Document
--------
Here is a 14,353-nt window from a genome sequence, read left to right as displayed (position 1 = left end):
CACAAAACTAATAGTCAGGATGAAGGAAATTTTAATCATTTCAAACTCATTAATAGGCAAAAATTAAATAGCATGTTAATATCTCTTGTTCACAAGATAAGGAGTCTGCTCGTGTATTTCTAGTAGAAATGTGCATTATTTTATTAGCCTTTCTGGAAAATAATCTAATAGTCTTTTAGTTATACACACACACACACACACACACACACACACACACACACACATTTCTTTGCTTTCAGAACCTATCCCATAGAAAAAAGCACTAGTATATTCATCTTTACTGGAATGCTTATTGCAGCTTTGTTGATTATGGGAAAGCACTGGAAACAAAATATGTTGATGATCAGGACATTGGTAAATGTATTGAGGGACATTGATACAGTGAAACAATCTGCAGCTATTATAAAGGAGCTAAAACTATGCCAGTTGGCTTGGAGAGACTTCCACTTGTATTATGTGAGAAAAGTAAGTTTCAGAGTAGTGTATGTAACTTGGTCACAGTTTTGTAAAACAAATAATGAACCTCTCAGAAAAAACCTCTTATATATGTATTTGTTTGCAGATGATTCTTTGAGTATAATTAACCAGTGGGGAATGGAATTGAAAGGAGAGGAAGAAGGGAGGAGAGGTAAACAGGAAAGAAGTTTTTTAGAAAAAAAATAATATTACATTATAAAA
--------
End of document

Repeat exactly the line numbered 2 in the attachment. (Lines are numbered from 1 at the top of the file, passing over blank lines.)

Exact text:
CACAAAACTAATAGTCAGGATGAAGGAAATTTTAATCATTTCAAACTCATTAATAGGCAAAAATTAAATAGCATGTTAATATCTCTTGTTCACAAGATAAGGAGTCTGCTCGTGTATTTCTAGTAGAAATGTGCATTATTTTATTAGCCTTTCTGGAAAATAATCTAATAGTCTTTTAGTTATACACACACACACACACACACACACACACACACACACACACATTTCTTTGCTTTCAGAACCTATCCCATAGAAAAAAGCACTAGTATATTCATCTTTACTGGAATGCTTATTGCAGCTTTGTTGATTATGGGAAAGCACTGGAAACAAAATATGTTGATGATCAGGACATTGGTAAATGTATTGAGGGACATTGATACAGTGAAACAATCTGCAGCTATTATAAAGGAGCTAAAACTATGCCAGTTGGCTTGGAGAGACTTCCACTTGTATTATGTGAGAAAAGTAAGTTTCAGAGTAGTGTATGTAACTTGGTCACAGTTTTGTAAAACAAATAATGAACCTCTCAGAAAAAACCTCTTATATATGTATTTGTTTGCAGATGATTCTTTGAGTATAATTAACCAGTGGGGAATGGAATTGAAAGGAGAGGAAGAAGGGAGGAGAGGTAAACAGGAAAGAAGTTTTTTAGAAAAAAAATAATATTACATTATAAAA